Online competition sends Clinton Cards into administration
High street card retailer Clintons enters administration as online rivals take control of the market
Clinton Cards has announced that it is entering administration, with many blaming online retailers and e-cards for its demise.
The company, which has 628 shops and 139 Birthdays outlets, was in debt to both Barclays and the Royal Bank of Scotland to the tune of £35m.
However, it was the sale of this debt to its largest supplier, American Greetings, which set the ball rolling to administration, as the US firm called in the loan and pushed the card retailer over the edge.
Now, 8,000 employees’ jobs are on the line, including those in the IT department, and the future for Clinton Cards is uncertain.
The company dealing with the administration process, Zolfo Cooper, has admitted a number of stores are likely to close, but is hoping a buyer will emerge for the struggling retailer, which has made losses of £130m since 2004. There is even a chance American Greetings will put in a bid for the firm.
However, Clinton Cards was in trouble long before the lender came knocking.
The rise of online shopping has been blamed for taking shoppers away from the high street, but card retailers have also had to deal with the competition from online customisable offerings, such as MoonPig.com and FunkyPigeon.com.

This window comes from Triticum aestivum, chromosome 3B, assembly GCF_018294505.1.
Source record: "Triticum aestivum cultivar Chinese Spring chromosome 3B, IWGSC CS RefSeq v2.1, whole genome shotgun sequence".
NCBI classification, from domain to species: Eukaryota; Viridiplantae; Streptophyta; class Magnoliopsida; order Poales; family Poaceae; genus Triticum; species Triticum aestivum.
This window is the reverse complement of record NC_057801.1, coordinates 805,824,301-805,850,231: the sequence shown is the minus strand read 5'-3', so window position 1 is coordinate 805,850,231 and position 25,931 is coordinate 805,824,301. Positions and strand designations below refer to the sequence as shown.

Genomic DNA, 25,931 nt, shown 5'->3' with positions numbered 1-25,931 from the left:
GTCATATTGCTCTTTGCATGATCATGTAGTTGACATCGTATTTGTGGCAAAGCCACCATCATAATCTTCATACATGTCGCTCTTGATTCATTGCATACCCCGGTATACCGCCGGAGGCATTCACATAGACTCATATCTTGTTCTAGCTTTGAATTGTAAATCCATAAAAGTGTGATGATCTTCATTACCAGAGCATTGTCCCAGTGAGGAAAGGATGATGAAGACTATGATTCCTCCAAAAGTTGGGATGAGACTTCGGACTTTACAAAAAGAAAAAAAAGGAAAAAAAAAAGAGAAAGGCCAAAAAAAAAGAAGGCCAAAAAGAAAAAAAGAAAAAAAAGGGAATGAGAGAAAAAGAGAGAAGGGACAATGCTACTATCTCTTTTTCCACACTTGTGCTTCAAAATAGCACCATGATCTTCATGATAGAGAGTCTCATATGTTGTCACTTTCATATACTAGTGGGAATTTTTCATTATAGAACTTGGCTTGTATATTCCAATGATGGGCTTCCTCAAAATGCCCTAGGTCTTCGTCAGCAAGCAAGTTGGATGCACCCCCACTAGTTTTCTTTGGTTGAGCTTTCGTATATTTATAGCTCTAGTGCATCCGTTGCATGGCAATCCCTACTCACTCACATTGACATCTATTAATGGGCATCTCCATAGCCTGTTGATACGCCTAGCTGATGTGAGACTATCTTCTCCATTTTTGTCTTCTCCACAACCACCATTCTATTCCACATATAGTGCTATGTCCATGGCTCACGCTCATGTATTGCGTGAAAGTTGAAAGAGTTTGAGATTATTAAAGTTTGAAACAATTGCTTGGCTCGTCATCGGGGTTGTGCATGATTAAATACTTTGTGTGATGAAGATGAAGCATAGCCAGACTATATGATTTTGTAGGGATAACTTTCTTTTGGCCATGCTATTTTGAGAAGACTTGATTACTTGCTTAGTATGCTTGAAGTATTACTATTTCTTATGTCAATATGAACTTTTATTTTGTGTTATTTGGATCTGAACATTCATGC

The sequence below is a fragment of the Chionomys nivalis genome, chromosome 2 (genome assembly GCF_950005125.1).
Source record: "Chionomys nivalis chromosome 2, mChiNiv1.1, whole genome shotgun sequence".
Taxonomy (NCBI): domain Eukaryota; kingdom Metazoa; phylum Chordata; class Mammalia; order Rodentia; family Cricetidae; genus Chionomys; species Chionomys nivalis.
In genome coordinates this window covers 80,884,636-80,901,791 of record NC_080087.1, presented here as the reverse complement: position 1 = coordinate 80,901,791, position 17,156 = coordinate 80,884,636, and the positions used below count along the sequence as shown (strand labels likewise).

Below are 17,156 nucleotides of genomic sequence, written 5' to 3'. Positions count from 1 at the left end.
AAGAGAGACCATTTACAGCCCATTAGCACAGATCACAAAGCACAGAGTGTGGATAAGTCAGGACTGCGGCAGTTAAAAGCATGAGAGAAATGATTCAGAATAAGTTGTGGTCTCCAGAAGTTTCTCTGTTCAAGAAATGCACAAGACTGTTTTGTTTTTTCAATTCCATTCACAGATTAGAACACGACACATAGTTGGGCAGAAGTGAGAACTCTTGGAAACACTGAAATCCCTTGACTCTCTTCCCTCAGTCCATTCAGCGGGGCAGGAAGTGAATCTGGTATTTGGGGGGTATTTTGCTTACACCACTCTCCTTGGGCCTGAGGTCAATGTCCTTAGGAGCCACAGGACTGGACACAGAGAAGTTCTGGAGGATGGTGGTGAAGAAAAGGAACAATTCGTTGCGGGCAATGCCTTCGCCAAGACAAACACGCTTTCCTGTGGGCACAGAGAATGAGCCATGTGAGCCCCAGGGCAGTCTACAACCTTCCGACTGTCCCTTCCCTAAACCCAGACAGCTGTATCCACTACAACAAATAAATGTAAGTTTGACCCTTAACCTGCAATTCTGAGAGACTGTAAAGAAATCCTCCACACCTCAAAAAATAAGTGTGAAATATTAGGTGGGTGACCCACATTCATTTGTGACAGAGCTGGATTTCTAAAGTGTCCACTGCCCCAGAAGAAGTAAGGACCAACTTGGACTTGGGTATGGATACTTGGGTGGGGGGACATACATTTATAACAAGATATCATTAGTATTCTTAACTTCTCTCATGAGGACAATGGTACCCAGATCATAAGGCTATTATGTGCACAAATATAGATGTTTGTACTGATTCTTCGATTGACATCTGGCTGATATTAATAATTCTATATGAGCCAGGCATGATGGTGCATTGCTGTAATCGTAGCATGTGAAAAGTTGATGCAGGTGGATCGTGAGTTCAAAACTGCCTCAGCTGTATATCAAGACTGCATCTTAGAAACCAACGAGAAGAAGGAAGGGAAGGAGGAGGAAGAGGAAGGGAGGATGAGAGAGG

Matthew Stych, research manager at Planet Retail, claimed the high prices charged by Clinton Cards were leading shoppers to turn to supermarkets for cheap alternatives, but also online to get more for their money.
“I think the main problem for Clinton Cards is that it’s offering fairly standard [and] fairly mainstream merchandise… for fairly premium prices,” he told ITV.
“Those consumers that are willing to pay a little bit extra for something special will probably turn towards a site like MoonPig.com for a customised alternative,” said Stych.
We attempted to contact Clinton Cards about its online strategy, but the retailer was not available to comment.
This is the latest in a line of high-profile high street firms going into administration, including Game and Peacocks, which both suffered from the rise of cheap supermarket alternatives and online rivals.